27. looks like it will be a winner when done. Is it KATO track you are using, if it is you will have no problems with it. I built a N scale the size of a door, 7′ X 30″ in 1994 using Kato track and turnouts with their remote controls, kept it until 2009, never had to clean the track, never had any problems with the performance of my engines, all were Kato,Atlas,ConCor, used no Bachmann due to a bad situation I had with a Bachmann steam engine ( to this day I considered Bachmann as junk). Most of my rolling stock was MTL, ordered thru the MTL monthly release club, Kato passenger cars, and some Atlas and Concor. Sometimes I wish I had never talked myself into going Z scale as they do not have manufacturers of engines with the quality of Kato.

  28. Nice looking layout Mike, did you use EZ Track for the entire layout and how are the switches doing on the elevated sections?

  29. love using the tyco trucking track. Gator

  30. Like many others here I am rediscovering the hobby at the age of 63 and have started my first layout. I am running 2 separate trains and tracks and am at the point of buying trains. As many have said and I know to be true, this can quickly become a very expensive hobby. My question to the more experienced here is: is it worth it to invest in higher end locos and cars versus buying cheaper “starter sets?” When I look at higher end stuff at stores it looks like one could easily spend more than $200 for a “quality” 3 or 4 car train versus $100 or so for sets that often include track and transformer. Are there brands to avoid? I know that in most things you only “get what you pay for” but as this is so new to me I would appreciate any suggestions/advice anyone would care to offer. I have really enjoyed all of the other comments and have already learned a lot from others’ posts. Thanks in advance!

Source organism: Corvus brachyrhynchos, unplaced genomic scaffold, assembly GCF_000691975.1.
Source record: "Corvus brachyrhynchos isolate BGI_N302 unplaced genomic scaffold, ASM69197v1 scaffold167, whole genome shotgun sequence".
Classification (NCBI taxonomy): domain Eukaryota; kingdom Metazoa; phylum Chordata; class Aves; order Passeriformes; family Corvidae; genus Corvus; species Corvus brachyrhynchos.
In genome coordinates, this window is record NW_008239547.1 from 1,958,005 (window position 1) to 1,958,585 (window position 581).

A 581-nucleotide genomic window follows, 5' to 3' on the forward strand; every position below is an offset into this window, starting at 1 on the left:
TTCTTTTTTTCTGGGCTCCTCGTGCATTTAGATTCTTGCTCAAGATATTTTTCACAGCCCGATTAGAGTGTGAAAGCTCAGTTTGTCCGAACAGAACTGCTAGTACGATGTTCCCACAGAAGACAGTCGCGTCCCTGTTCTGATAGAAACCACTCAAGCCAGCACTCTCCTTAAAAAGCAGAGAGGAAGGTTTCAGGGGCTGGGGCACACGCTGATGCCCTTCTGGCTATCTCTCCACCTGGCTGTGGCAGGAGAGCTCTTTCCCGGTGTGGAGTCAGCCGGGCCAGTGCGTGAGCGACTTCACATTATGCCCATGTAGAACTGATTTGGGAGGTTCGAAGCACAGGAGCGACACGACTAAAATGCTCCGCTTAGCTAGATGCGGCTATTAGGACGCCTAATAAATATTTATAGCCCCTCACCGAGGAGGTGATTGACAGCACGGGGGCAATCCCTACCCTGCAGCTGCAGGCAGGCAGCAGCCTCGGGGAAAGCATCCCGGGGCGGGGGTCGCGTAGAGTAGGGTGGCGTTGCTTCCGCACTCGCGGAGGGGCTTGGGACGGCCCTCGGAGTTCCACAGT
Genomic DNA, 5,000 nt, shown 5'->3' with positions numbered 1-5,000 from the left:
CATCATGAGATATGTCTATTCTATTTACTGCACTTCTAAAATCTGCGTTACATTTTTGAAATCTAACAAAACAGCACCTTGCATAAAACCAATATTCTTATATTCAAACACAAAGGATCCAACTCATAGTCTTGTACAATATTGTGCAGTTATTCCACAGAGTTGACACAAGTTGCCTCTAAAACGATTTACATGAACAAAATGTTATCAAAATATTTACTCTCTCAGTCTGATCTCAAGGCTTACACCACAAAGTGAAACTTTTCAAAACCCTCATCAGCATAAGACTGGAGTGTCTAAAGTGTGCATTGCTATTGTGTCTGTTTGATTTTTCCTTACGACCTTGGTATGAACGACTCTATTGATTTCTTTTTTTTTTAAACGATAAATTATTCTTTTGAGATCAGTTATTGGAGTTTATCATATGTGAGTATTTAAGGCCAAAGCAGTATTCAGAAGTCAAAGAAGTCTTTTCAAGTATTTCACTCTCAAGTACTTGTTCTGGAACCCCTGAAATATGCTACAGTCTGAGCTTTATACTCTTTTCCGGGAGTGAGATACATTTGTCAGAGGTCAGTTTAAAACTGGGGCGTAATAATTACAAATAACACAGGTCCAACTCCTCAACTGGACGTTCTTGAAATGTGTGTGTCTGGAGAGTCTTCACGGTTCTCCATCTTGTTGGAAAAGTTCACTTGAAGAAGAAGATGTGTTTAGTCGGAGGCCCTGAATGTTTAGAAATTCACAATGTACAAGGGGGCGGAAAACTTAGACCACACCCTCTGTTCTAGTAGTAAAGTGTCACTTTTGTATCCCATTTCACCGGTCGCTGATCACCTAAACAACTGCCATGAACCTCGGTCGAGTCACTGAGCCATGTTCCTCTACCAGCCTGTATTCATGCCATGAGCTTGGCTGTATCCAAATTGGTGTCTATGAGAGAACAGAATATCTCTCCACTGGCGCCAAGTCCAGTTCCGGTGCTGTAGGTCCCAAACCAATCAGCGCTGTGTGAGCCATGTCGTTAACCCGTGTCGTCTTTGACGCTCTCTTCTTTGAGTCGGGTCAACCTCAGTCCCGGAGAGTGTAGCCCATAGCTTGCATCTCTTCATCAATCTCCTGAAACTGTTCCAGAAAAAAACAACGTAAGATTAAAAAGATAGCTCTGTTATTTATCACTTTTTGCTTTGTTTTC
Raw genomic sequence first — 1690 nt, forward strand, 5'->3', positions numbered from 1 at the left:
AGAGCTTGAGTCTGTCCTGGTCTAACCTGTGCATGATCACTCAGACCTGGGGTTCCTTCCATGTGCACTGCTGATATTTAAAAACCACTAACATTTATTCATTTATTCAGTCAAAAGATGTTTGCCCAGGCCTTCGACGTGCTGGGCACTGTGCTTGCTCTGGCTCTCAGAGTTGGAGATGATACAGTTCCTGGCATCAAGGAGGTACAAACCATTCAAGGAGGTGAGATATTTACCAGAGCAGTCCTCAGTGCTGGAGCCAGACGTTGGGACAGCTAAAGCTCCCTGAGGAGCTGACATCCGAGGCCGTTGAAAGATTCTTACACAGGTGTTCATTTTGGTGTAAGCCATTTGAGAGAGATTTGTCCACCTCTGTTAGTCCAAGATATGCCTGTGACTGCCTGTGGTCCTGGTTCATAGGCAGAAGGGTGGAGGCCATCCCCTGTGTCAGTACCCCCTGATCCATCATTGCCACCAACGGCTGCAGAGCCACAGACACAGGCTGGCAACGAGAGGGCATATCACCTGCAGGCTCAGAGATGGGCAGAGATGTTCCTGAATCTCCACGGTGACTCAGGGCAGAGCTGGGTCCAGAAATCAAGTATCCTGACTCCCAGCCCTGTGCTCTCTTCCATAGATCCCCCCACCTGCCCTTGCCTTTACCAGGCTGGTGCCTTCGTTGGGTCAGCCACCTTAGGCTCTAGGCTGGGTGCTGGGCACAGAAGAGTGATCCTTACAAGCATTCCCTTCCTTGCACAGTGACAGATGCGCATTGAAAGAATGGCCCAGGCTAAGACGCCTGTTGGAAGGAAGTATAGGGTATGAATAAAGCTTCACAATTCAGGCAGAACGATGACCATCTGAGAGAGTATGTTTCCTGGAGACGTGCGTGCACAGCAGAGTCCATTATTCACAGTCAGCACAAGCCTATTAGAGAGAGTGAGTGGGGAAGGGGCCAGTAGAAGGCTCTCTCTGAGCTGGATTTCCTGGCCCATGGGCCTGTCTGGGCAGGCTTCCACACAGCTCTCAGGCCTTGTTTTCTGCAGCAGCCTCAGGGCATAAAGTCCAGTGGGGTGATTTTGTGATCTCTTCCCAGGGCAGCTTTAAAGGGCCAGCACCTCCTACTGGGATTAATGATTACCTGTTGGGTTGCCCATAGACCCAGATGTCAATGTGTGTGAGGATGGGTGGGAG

31. ON the Bachmann stuff, I started a HO layout a very large dealer told me to stay away from Bachmann track. Believe me he was right. I have some Bachmann and went to KATO what a difference. THX TOM

  32. I can confirm you have been a collector for quite a long time I see some old Tyco items in your poyos

  33. Nice photos and tips from all of you. I noticed some seem to have difficulty laying out large curves on the board. Try drawing your plan to full scale on your computer with a drafting program such as AutoCAD, Sketch UP, or others.
    This gives you the ability to create a plan, change and modify it if needed before you spend time and materials to discover it won’t work. Download your plan to a flash drive. Take the plan to Staples or perhaps a printing shop that prints large format for architects and designers. Lay this out on your board and then lay accordingly.

  34. Al, I love the posts, keep them coming. As for Mike’s layout, I love it. The use of the US1 trucking track reminds me of an apartment layout I did in the 80’s. Got the track laid down and was considering using my kids US1 and time came to move and did not complete. I am 68 now and going to do a small HO layout. I have a Lego layout as of now but itching to get some HO done.
    Cary B

  35. You are doing a great job and I only wish I had a larger room to make a large layout You certainly have great ideas . These are really time consuming, but at the end it really looks great. Nice work and thanks for the tips. Tim

  36. Love your pictures. the roof tile idea for road bed is good but pretty hard to cut and shape. I use grade 60 or coarser sandpaper in 15 x 10 sheets. It is easy to cut to exact curves. Make it about 1/2 inch larger than the track on each side, glue it down, and it makes great looking roadbed. If I knew how to put a picture on here I would show how it looks.
    Trickydick